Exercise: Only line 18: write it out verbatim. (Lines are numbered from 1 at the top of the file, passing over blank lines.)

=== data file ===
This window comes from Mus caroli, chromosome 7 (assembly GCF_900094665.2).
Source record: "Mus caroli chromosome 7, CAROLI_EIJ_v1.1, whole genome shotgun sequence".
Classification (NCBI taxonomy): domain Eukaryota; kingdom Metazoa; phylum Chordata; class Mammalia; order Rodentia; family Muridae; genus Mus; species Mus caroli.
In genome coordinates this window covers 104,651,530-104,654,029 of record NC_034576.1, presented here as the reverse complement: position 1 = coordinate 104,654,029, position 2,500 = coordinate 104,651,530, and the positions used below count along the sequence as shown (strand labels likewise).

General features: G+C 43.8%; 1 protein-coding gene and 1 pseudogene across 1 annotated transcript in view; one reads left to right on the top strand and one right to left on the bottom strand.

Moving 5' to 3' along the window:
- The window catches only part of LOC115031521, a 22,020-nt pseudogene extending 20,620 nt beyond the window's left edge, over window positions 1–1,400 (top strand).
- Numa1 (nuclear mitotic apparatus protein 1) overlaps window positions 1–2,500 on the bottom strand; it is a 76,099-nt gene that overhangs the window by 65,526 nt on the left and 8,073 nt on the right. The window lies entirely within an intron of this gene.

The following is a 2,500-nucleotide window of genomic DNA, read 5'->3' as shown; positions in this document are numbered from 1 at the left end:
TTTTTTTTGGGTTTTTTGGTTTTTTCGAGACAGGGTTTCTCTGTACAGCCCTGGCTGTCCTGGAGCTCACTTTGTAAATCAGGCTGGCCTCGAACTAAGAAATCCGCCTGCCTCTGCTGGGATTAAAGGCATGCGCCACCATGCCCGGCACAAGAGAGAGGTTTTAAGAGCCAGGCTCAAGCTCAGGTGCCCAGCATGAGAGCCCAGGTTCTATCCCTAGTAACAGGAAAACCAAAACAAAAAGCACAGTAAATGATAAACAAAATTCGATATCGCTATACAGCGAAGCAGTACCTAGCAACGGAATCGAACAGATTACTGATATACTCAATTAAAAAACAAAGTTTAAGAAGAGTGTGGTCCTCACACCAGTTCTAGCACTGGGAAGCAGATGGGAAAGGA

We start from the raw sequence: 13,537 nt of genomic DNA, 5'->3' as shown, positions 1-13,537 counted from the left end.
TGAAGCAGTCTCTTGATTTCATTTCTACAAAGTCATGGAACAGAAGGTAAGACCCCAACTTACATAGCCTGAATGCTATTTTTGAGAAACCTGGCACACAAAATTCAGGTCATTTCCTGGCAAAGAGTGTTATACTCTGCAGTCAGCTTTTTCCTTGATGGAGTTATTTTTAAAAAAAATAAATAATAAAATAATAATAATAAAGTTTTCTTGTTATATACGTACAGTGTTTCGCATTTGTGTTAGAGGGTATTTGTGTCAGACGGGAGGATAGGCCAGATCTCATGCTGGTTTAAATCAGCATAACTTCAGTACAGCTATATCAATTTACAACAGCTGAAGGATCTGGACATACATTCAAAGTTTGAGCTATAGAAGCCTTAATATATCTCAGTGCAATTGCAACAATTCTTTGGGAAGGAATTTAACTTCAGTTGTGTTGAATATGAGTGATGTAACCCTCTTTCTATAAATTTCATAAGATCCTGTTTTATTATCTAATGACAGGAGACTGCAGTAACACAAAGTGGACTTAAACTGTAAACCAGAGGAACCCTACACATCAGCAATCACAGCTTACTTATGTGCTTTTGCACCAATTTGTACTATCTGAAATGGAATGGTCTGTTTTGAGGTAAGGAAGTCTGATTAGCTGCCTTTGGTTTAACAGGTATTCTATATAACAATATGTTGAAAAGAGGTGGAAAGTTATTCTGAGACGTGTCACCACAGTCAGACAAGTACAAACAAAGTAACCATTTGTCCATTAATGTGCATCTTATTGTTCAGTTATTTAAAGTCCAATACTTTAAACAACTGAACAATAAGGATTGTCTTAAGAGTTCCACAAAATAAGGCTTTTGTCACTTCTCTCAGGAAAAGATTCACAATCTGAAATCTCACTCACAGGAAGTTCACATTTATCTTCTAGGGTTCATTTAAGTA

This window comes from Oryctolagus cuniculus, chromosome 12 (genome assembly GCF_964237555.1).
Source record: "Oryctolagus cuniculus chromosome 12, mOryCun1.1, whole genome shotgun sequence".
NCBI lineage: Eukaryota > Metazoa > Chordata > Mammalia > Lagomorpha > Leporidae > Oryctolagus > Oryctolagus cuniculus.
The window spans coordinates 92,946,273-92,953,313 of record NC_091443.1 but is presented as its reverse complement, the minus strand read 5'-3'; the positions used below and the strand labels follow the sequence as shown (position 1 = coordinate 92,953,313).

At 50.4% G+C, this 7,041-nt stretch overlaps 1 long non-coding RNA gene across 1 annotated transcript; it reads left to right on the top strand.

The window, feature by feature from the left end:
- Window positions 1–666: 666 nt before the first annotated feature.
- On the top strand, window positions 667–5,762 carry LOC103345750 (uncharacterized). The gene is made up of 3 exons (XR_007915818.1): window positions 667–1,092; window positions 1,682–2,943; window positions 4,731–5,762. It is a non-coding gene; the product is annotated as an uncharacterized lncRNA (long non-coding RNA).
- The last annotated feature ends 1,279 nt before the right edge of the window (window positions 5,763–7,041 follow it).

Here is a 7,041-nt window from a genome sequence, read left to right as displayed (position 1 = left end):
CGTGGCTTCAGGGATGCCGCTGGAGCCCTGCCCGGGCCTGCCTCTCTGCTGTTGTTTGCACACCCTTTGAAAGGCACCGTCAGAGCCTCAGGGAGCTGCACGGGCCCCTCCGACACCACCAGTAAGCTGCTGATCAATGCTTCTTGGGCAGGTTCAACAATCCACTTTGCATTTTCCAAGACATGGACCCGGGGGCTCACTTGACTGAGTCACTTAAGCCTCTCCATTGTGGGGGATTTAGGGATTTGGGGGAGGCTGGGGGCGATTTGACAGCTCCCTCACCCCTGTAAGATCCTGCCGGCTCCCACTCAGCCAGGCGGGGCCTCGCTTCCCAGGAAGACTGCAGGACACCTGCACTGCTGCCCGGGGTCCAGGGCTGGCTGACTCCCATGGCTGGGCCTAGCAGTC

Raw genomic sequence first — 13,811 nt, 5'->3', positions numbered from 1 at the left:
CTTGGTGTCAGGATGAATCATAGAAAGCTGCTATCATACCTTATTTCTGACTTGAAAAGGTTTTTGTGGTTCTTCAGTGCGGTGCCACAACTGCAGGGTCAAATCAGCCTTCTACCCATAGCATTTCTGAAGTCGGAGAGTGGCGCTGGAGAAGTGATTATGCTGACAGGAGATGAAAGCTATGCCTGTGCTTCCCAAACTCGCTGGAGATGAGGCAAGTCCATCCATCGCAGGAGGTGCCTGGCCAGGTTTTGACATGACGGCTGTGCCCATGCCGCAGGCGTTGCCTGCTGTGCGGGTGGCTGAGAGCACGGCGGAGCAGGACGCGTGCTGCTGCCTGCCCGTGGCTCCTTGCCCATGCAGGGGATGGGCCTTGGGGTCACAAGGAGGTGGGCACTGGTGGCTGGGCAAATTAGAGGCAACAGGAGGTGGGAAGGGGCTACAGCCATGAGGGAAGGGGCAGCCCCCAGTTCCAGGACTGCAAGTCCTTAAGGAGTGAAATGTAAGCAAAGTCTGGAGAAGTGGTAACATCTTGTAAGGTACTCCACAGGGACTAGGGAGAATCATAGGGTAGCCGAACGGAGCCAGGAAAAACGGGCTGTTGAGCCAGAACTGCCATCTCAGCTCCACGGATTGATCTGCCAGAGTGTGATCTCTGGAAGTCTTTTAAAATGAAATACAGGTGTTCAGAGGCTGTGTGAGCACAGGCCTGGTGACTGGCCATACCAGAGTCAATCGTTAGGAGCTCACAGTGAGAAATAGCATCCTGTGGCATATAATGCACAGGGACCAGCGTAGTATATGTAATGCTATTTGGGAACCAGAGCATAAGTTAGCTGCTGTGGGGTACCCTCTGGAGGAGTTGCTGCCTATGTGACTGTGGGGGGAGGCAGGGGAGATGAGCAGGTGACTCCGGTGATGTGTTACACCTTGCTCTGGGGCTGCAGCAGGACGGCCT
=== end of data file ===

The window, feature by feature from the left end: